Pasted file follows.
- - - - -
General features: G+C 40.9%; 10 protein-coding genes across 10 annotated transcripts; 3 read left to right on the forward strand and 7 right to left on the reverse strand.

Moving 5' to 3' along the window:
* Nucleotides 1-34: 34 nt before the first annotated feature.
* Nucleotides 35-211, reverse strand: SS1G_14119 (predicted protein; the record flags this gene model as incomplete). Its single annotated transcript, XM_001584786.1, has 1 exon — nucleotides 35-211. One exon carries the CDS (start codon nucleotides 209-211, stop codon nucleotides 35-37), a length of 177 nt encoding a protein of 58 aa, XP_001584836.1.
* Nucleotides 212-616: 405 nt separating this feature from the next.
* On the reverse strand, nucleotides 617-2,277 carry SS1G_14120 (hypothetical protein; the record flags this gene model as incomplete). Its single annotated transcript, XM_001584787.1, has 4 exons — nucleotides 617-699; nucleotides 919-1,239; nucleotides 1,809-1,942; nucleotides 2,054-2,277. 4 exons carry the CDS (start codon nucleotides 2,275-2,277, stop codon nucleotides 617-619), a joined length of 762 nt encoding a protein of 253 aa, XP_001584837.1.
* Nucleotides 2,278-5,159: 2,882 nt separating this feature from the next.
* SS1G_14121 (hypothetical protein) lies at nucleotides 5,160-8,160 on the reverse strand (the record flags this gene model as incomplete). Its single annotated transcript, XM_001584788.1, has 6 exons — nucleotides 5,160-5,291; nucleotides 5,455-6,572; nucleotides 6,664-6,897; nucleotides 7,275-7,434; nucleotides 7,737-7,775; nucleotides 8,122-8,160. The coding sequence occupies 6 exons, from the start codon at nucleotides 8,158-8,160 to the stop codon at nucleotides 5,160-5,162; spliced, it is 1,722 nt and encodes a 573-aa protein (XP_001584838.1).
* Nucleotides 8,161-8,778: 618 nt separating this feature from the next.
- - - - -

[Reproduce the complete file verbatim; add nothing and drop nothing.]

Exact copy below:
General features: G+C 40.9%; 10 protein-coding genes across 10 annotated transcripts; 3 read left to right on the forward strand and 7 right to left on the reverse strand.

Moving 5' to 3' along the window:
* Nucleotides 1-34: 34 nt before the first annotated feature.
* Nucleotides 35-211, reverse strand: SS1G_14119 (predicted protein; the record flags this gene model as incomplete). Its single annotated transcript, XM_001584786.1, has 1 exon — nucleotides 35-211. One exon carries the CDS (start codon nucleotides 209-211, stop codon nucleotides 35-37), a length of 177 nt encoding a protein of 58 aa, XP_001584836.1.
* Nucleotides 212-616: 405 nt separating this feature from the next.
* On the reverse strand, nucleotides 617-2,277 carry SS1G_14120 (hypothetical protein; the record flags this gene model as incomplete). Its single annotated transcript, XM_001584787.1, has 4 exons — nucleotides 617-699; nucleotides 919-1,239; nucleotides 1,809-1,942; nucleotides 2,054-2,277. 4 exons carry the CDS (start codon nucleotides 2,275-2,277, stop codon nucleotides 617-619), a joined length of 762 nt encoding a protein of 253 aa, XP_001584837.1.
* Nucleotides 2,278-5,159: 2,882 nt separating this feature from the next.
* SS1G_14121 (hypothetical protein) lies at nucleotides 5,160-8,160 on the reverse strand (the record flags this gene model as incomplete). Its single annotated transcript, XM_001584788.1, has 6 exons — nucleotides 5,160-5,291; nucleotides 5,455-6,572; nucleotides 6,664-6,897; nucleotides 7,275-7,434; nucleotides 7,737-7,775; nucleotides 8,122-8,160. The coding sequence occupies 6 exons, from the start codon at nucleotides 8,158-8,160 to the stop codon at nucleotides 5,160-5,162; spliced, it is 1,722 nt and encodes a 573-aa protein (XP_001584838.1).
* Nucleotides 8,161-8,778: 618 nt separating this feature from the next.